Of our 45 correspondents arrested in 2018, 24 have been released, but the remaining were imprisoned for speaking the truth. A leopard cannot change its spots.
The story of our 45 reporters arrested by the CCP between August and December 2018 is now pretty famous as well as sad. We have updated our readers once, as we got new details on the conditions of their arrest and the good news of the release of more or less half of that group.
It is now time for a few more data and comments on the risk and danger that our correspondents experience daily to inform the world through Bitter Winter on the grave situation of human rights and religious liberty in China.
As we reported, 22 of the 45 arrested correspondents were taken in Ili and Hami prefectures in Xinjiang, where Uyghurs especially suffer persecution for religious and ethnic (i.e., racist) reasons. Not all of them are Uyghurs. There are also some that risk their lives and go to jail for defending people of different religions and diverse ethnic groups. Of those 22, four were released, while the situation of the other 18 remains unknown months after their arrest. As the situation in Xinjiang is extremely dire, at the heart of what scholars, analysts, and politicians are calling the “Uyghur crisis,” no real investigation is now possible.
Apart from the mentioned 45 arrested, more reporters were apprehended in the following weeks, after Christmas 2018 and in the first half of 2019. Out of several cases that we know of but don’t have more details, we can only verify two, though only based on sparse information. Remember that Xinjiang is a sealed region, caged into a massive system of control and surveillance which is escalating the quality, not only the quantity of the repression. As many academics studying the subject suggest, the vast and severe internment camp system, within which the infamous transformation through education camps work, is just one part of the problem. The other part, and increasingly most staggering, is that the whole of Xinjiang, camps or not, is becoming a vast open-air prison for citizens whose every daily activity and each movement are strictly monitored, often resulting in crackdowns.
At this point, it is all the more important to stress, once again, that Bitter Winter itself has become a target of the CCP repression in China. From the beginning, the CCP has made us feel its proximity, but as time passes, and we become more effective in denouncing their crimes, this proximity becomes more palpable than before.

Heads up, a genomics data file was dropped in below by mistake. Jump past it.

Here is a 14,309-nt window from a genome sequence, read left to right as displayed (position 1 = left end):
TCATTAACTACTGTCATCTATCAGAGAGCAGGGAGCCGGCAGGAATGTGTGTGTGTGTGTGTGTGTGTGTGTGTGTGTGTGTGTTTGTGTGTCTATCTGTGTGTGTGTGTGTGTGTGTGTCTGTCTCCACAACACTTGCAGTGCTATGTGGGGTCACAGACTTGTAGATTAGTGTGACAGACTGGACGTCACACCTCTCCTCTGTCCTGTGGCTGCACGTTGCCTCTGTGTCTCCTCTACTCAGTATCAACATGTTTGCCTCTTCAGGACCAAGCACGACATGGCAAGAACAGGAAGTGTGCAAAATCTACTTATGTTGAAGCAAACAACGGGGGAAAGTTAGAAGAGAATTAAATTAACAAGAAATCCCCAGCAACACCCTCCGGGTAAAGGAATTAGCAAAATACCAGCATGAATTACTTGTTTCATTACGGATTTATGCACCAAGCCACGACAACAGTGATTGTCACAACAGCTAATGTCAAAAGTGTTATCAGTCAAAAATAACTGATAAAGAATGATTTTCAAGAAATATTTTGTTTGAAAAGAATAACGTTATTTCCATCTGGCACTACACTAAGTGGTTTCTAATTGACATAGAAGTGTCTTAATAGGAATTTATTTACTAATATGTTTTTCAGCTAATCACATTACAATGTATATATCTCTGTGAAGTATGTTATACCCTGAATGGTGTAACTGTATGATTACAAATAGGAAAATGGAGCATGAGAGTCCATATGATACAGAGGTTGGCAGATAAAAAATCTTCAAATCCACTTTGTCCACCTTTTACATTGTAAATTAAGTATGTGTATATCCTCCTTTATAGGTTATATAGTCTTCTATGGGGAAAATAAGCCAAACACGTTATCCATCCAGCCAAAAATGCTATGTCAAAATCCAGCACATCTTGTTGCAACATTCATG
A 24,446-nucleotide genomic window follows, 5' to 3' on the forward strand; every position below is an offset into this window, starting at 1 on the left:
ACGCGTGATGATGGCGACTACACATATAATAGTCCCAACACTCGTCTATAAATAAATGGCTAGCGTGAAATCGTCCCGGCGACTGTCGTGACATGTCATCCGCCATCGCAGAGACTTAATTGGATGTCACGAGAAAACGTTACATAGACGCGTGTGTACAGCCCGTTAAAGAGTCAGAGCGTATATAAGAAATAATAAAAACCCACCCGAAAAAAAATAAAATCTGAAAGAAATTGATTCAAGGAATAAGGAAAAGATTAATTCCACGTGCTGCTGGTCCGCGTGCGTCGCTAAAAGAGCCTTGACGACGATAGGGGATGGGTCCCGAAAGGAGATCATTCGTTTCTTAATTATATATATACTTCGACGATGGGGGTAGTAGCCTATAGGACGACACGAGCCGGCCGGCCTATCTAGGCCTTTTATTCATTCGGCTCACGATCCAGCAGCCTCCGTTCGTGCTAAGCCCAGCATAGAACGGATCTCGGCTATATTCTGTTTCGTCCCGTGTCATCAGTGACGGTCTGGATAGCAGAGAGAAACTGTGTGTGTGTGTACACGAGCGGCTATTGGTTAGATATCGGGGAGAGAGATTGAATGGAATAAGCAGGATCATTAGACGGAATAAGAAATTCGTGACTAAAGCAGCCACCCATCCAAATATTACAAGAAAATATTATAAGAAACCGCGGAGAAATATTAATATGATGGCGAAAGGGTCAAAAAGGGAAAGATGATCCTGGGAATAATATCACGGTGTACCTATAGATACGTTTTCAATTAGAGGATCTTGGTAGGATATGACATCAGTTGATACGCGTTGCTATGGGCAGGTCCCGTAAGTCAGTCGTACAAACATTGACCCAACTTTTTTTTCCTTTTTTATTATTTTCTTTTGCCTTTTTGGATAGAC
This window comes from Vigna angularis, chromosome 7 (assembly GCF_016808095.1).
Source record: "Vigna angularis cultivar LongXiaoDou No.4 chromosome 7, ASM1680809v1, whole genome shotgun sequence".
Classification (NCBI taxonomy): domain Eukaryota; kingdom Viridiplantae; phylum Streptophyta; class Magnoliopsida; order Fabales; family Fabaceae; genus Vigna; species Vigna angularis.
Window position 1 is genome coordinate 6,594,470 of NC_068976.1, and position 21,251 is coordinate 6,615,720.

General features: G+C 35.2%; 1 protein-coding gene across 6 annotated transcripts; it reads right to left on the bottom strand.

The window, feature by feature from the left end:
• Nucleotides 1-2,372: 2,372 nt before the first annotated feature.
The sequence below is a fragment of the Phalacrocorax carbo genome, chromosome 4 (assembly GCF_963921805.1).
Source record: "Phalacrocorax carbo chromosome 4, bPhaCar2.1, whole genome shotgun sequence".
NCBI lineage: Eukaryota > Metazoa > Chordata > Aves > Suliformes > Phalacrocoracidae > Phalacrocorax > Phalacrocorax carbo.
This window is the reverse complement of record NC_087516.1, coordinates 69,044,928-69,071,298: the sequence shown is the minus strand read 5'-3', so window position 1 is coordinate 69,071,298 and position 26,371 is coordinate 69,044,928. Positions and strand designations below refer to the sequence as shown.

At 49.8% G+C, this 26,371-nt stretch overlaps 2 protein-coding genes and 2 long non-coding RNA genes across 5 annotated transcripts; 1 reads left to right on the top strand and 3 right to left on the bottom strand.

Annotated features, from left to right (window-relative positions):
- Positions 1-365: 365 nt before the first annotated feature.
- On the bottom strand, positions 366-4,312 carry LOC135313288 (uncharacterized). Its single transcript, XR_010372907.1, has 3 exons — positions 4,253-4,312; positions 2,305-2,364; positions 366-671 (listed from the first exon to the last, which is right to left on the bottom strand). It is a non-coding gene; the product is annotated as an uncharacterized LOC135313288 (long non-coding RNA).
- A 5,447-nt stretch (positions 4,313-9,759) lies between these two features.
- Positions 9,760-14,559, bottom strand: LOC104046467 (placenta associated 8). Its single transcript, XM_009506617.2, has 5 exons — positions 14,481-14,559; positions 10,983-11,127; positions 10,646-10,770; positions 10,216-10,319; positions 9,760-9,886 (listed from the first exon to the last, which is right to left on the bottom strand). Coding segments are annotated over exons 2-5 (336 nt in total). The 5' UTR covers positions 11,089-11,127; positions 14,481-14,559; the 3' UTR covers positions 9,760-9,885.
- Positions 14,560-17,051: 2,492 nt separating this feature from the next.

We know that the governments in the provinces of Henan, Zhejiang, and elsewhere issued confidential documents to crack down on Bitter Winter in 2019, ordering a thorough investigation of our reporters, correspondents, and friends in Mainland China. Some were reported while collecting news material, forced to drop their work and flee the scene to dodge the arrest by the police.
Here’s the outline of the two new documented cases.
A Bitter Winter reporter was arrested in November for collecting evidence about the persecution of the Hui Muslims; no information is available about the person’s whereabouts. Another one was also arrested in November and released on bail after his family spent money to pull a few strings. Currently, he is still under close surveillance and was warned by the police not to leave the city he is confined in and be available for agents upon demand.
On the other hand, the CCP keeps a vigilant eye on the news published daily by Bitter Winter, constantly trying to trace our reporters and correspondents by finding out some clues in our reports. This not only calls for reinforced prudence and even more vigorous fact-finding and verification of the information we receive, emails we get and people we meet but it also re-motivates and energizes all of us daily to follow this effective and vital path.
As Bitter Winter reported, last December, an elderly blind Buddhist believer, who had lived in a temple in Hubei Province’s Yangxin county for eight years, was ordered to move out and lived in poverty afterward. We were told that in March this year, government personnel went to that county to inquire into our local reporters based on the information in the report and said that the cases concerning religious persecution published abroad harm the image of the CCP government.
Yes, we are walking on the right path, enlightening the frightening darkness that the CCP is imposing on the vast country. We will never stop, but we must carefully choose our steps. Even more importantly, we need the support of every one of our readers in all possible ways they can devise to help: not us as such, but the persecuted we advocate for.